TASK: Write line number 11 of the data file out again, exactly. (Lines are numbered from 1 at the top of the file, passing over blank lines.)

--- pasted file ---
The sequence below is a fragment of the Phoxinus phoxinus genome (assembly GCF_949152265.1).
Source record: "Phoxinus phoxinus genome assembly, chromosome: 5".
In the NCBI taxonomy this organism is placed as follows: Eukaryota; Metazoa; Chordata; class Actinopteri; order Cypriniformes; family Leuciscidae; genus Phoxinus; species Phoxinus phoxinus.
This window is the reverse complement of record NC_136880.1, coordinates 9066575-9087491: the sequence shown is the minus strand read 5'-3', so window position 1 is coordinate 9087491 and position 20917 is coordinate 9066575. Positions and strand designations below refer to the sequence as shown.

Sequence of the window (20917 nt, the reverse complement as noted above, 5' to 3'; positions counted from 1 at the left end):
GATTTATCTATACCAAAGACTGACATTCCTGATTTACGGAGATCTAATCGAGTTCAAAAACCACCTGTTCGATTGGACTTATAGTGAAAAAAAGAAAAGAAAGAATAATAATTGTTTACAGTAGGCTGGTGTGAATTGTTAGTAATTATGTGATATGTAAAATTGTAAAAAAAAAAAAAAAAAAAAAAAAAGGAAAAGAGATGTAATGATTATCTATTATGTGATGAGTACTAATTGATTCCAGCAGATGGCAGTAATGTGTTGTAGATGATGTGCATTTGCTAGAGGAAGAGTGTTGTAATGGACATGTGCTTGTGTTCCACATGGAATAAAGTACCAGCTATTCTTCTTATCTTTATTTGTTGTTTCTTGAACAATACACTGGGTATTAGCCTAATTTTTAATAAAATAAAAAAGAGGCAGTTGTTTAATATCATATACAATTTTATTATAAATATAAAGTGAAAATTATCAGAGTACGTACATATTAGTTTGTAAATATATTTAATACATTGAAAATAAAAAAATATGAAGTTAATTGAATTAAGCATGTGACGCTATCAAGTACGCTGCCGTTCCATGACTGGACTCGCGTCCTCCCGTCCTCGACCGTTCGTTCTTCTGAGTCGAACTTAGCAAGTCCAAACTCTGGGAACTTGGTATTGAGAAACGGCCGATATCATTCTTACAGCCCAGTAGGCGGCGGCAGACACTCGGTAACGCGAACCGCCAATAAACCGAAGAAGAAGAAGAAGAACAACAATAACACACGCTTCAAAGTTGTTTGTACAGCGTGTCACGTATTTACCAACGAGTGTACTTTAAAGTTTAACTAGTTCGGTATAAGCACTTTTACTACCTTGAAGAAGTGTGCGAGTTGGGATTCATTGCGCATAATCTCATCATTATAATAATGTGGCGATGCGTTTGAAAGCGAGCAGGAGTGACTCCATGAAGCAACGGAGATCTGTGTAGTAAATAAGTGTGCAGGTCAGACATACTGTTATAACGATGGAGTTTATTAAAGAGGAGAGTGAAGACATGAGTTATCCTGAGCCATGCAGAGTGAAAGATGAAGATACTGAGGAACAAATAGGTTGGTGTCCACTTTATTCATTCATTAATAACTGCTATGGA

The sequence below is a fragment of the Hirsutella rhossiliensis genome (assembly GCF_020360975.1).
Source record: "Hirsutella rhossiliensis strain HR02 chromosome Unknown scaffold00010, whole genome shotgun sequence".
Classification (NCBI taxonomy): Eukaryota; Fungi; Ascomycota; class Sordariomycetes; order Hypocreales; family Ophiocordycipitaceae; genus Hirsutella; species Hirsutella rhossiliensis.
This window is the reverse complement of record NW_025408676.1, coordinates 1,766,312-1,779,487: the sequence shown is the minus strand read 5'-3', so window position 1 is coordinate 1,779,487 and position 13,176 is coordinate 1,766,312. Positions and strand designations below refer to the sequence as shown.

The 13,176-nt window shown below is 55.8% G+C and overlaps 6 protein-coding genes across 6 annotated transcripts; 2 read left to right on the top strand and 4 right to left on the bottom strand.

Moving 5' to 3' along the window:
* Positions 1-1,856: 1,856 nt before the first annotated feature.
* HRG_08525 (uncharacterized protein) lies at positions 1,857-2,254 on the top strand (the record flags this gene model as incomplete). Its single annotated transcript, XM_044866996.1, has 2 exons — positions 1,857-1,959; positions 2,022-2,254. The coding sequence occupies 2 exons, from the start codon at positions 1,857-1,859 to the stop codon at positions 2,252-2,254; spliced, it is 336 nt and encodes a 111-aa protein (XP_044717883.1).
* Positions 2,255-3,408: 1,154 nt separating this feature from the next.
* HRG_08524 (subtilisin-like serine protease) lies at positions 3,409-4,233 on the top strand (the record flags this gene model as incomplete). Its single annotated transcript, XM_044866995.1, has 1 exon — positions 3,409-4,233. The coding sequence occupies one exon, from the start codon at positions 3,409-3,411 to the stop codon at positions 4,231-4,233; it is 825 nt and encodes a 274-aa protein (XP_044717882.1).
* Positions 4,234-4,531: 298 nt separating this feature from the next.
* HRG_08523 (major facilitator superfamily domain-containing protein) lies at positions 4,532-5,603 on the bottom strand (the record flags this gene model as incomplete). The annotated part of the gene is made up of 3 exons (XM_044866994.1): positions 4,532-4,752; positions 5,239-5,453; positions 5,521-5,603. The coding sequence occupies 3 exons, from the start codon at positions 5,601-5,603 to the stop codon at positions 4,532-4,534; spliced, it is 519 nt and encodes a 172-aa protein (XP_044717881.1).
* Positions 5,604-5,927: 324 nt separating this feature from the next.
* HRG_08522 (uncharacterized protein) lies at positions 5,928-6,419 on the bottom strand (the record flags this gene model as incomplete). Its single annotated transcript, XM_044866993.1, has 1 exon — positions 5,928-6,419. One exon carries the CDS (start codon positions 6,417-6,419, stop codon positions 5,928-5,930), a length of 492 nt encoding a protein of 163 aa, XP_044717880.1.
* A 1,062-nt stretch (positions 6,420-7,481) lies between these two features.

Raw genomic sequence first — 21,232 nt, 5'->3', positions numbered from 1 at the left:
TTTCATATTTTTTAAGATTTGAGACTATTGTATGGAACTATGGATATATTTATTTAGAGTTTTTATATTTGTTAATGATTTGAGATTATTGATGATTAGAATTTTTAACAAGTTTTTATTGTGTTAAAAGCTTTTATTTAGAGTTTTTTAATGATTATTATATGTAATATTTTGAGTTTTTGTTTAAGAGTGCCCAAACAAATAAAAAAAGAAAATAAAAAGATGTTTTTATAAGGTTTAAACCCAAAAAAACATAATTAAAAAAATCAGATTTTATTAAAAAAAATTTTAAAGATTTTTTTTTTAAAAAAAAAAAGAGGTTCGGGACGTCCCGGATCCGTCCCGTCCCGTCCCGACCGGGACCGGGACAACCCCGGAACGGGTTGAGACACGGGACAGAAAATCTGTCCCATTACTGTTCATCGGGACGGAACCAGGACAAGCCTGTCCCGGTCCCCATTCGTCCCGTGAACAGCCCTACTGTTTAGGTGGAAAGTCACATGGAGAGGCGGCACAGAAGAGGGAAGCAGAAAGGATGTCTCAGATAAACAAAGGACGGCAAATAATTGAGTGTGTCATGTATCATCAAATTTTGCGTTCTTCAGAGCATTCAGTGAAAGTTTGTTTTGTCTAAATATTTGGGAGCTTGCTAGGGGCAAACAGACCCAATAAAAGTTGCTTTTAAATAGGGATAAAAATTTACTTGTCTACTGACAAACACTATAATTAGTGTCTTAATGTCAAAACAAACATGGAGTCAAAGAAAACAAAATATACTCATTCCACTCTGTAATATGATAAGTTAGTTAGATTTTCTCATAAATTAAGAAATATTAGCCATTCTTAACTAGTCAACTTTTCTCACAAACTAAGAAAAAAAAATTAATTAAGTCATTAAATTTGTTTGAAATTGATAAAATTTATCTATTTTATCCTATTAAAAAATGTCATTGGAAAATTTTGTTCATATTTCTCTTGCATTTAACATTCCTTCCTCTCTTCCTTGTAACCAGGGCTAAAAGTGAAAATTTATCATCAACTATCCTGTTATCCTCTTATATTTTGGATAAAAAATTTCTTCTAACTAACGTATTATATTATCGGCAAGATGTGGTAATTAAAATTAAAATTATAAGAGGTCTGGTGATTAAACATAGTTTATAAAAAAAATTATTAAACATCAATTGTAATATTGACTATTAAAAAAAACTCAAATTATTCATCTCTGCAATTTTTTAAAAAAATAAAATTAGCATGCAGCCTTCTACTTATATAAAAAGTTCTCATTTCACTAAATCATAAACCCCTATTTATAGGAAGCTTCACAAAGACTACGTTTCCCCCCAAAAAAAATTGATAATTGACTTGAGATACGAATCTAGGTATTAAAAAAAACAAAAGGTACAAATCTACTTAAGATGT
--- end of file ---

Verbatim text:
The 13,176-nt window shown below is 55.8% G+C and overlaps 6 protein-coding genes across 6 annotated transcripts; 2 read left to right on the top strand and 4 right to left on the bottom strand.